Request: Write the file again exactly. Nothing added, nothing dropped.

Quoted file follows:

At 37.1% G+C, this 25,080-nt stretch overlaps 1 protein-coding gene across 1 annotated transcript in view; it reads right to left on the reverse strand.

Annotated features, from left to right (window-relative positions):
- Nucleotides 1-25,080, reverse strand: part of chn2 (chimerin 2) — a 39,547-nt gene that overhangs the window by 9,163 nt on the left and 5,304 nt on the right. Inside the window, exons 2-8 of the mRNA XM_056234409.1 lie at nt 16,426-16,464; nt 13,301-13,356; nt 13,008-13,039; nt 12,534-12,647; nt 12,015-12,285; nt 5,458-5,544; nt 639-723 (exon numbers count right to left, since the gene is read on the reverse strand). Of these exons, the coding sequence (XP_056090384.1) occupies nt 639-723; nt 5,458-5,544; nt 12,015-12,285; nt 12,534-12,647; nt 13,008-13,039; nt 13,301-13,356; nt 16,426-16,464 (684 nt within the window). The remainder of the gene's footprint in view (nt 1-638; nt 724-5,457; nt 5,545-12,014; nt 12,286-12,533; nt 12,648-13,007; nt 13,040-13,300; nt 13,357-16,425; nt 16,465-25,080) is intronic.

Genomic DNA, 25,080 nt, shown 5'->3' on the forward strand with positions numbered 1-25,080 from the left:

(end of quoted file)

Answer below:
At 37.1% G+C, this 25,080-nt stretch overlaps 1 protein-coding gene across 1 annotated transcript in view; it reads right to left on the reverse strand.

Annotated features, from left to right (window-relative positions):
- Nucleotides 1-25,080, reverse strand: part of chn2 (chimerin 2) — a 39,547-nt gene that overhangs the window by 9,163 nt on the left and 5,304 nt on the right. Inside the window, exons 2-8 of the mRNA XM_056234409.1 lie at nt 16,426-16,464; nt 13,301-13,356; nt 13,008-13,039; nt 12,534-12,647; nt 12,015-12,285; nt 5,458-5,544; nt 639-723 (exon numbers count right to left, since the gene is read on the reverse strand). Of these exons, the coding sequence (XP_056090384.1) occupies nt 639-723; nt 5,458-5,544; nt 12,015-12,285; nt 12,534-12,647; nt 13,008-13,039; nt 13,301-13,356; nt 16,426-16,464 (684 nt within the window). The remainder of the gene's footprint in view (nt 1-638; nt 724-5,457; nt 5,545-12,014; nt 12,286-12,533; nt 12,648-13,007; nt 13,040-13,300; nt 13,357-16,425; nt 16,465-25,080) is intronic.

Genomic DNA, 25,080 nt, shown 5'->3' on the forward strand with positions numbered 1-25,080 from the left: